Wool prices remain low amid worst conditions in 40 years

Farmers and brokers were relieved the wool had finally gone on sale.
Farmers and brokers were relieved the wool had finally gone on sale.
Image: 123RF / Jane White

 

Farmers have welcomed a sale of wool fibre in Port Elizabeth this past week, despite lower prices being achieved. 

The merino wool market indicator decreased with 0.4% to close on 16907c/kg clean at the October 16-17 wool auction.

The prices indicate a substantial increase from the initial 30% drop in market prices, compared to 2018.

Prices are still 10% less than last year's spring sale prices and the market remains unpredictable.

However, farmers and brokers were relieved the wool had finally gone on sale.

It was light at the end of a very dark tunnel for farmers, Pierre van der Vyver, of House of Fibre SA, said.

“Farmers have been faced with a confluence of the worst possible conditions over the last year.”

In January, a foot-and-mouth disease (FMD) outbreak resulted in the suspension of SA’s FMD-status and a subsequent ban on wool exports to China, which accounts for about 71% of the country’s wool exports.

Two wool auctions in August were cancelled and one in September was postponed. 

When the export ban was finally lifted on July 23, the SA Wool and Mohair Buyers’ Association Limited (Sawamba) withdrew from the auctions saying the mandatory waiting time for the wool to be stored would have a detrimental effect on their finances. 

To remove the risk of FMD in the fibre, wools must be stored at 4°C for four months or 18°C for four weeks, or 37°C for eight days from date of receipt.

“Sawamba needs to pay for purchased wool five business days after purchase and in normal trading would receive their funds from between four to seven weeks later” an official statement in August read. 

“In the current situation, considering the storage requirements, we will only receive our funds four months after we have paid for the wool.”

Van der Vyver said it was the first time in 40 years he had seen a wool auction cancelled.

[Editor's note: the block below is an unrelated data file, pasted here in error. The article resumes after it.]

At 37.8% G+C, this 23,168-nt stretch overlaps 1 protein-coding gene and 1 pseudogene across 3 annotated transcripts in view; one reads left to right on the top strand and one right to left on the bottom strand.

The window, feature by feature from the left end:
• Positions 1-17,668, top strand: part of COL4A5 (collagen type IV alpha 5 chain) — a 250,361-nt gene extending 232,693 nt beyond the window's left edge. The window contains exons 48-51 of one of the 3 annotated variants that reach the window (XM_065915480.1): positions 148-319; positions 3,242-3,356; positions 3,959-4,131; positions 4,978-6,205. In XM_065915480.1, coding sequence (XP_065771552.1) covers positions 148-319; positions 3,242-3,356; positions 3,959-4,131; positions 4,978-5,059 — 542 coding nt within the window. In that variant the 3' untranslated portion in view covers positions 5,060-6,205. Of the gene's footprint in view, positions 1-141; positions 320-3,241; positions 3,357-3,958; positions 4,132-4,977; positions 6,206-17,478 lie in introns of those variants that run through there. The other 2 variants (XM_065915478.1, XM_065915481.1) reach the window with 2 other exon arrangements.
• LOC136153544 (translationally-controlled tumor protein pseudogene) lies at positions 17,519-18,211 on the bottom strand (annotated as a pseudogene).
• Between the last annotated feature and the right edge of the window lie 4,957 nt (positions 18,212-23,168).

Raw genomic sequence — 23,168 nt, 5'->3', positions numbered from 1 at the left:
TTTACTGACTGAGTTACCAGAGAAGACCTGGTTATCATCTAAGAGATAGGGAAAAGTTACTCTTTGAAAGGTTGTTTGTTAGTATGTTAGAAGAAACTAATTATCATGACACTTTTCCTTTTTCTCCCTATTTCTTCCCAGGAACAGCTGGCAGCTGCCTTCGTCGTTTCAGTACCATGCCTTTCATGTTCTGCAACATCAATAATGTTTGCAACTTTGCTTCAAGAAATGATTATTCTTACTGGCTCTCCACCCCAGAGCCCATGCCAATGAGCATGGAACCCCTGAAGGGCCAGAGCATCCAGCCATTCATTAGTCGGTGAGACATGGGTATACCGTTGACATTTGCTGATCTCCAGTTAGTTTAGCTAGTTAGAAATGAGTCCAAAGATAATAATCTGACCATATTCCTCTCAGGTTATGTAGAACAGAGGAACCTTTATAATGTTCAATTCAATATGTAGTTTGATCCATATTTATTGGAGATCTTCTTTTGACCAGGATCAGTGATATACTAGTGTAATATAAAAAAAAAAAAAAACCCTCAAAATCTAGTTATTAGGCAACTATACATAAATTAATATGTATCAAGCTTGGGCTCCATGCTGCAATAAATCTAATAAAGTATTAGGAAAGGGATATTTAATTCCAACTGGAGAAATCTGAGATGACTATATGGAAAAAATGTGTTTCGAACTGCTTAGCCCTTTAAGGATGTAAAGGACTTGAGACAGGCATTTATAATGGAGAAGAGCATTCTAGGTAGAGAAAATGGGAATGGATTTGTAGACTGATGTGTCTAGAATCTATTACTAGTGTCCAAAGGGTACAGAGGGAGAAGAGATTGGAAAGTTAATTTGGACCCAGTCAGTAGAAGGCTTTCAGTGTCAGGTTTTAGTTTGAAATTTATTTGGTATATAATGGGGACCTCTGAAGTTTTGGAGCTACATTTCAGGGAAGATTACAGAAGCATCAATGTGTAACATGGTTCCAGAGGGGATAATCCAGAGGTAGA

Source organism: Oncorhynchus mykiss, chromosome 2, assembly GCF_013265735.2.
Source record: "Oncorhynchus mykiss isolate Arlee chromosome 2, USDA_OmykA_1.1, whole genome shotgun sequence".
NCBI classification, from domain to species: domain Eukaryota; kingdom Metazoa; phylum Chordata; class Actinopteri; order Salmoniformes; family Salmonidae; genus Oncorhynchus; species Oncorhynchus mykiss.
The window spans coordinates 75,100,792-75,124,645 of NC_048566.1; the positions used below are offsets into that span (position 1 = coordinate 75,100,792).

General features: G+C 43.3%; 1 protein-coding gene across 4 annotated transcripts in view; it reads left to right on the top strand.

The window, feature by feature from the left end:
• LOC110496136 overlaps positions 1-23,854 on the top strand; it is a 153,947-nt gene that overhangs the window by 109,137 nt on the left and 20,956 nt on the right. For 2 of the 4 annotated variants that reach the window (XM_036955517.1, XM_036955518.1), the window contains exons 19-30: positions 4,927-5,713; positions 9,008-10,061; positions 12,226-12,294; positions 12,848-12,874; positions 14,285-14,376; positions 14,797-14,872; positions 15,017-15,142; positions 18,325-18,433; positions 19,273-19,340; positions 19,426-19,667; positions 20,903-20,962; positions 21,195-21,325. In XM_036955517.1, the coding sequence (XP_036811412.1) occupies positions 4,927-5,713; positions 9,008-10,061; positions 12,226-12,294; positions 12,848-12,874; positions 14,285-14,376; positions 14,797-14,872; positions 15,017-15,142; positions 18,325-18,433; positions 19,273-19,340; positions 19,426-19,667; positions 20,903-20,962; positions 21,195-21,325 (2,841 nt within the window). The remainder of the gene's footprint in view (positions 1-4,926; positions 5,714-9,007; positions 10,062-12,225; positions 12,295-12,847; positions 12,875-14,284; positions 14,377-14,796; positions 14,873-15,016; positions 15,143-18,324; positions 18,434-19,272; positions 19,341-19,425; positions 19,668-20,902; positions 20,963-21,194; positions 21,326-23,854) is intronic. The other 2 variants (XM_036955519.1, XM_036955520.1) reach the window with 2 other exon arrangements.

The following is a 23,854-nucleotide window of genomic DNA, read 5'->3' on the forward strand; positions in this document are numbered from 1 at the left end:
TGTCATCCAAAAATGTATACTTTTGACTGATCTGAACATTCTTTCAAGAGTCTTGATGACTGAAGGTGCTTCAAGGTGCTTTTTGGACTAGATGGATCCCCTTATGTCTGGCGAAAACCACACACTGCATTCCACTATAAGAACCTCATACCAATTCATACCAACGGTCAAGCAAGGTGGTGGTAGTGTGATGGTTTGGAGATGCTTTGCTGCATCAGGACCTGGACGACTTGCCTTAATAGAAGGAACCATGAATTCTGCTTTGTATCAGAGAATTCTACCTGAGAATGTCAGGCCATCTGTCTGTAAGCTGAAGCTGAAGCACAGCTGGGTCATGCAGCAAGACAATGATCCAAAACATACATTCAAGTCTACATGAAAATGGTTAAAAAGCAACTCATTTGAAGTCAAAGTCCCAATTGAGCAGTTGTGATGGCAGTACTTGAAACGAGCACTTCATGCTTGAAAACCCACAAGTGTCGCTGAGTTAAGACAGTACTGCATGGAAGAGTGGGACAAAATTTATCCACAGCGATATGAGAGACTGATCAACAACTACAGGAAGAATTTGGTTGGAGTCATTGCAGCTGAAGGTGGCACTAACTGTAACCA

“It meant a critical blow to producers in SA, most of whom are already trying to keep their heads above water in the ongoing drought.”

Jaap Jordaan, of Kareebos Boerdery in the Cradock district, said no wool on sale meant no money for the farmers.

“It created a critical financial burden on the livestock sector as many of the producers who rely solely on the major auctions did not receive their biggest annual paychecks,” Jordaan said. 

“The recent sales have been a great relief, despite lower prices.”

The crisis highlighted the need for change in the wool industry, Jordaan added.

“Adhering to the Responsible Wool Standard (RWS) gave our family business an opportunity to export wool to New Zealand when the China ban was imposed,” he said.

“Other farmers were left at the mercy of the big buyers and traders.” 

The RWS is a voluntary global standard addressing the welfare of sheep and farming practices, including the welfare of staff.

Farmers adhering to these standards can export wool to consumers that insist on ethically  and sustainably produced fibre with 100% traceability. 

Jordaan echoed the sentiments of the Agricultural Business Chamber (Agbiz), saying SA should intensify efforts to diversify its wool export markets to remain viable.

Wandile Sihlobo, head of agribusiness research at Agbiz, said heavy reliance on the Chinese market might have served SA well when there was minimal trade friction; however, it now highlights the need to diversify wool export markets to avert a similar challenge in the future.

Countries like the Czech Republic, South Korea, Egypt, Thailand, Bulgaria, Japan, Germany, Turkey, Taiwan, Lithuaniaand Belgium have proved substantial interest in the SA wool industry over the past five years.

Collectively, these countries accounted for 27% of global wool imports in 2018.

Considering the ongoing US-China trade war — and its 30% levy on all imports to the US from China which filters down directly to producers — SA has much to gain by branching out.

According to Van der Vyver, Australia's shearing season has begun and is likely to have a negative impact on the market for SA wool in the months ahead. 

Average clean wool price indicators for good quality long fleece wool (MF4/MF5) with a tensile strength of 35+ (NKT) were as follows:

18 µ 18254 (-0.2% compared to last week)

19 µ 17657 (-2.8%)

20 µ 17221 (-1.5%)

21 µ 16960 (-1.6%)

22 µ 17084 (-0.8%)

23 µ 14352 (-1.5%)

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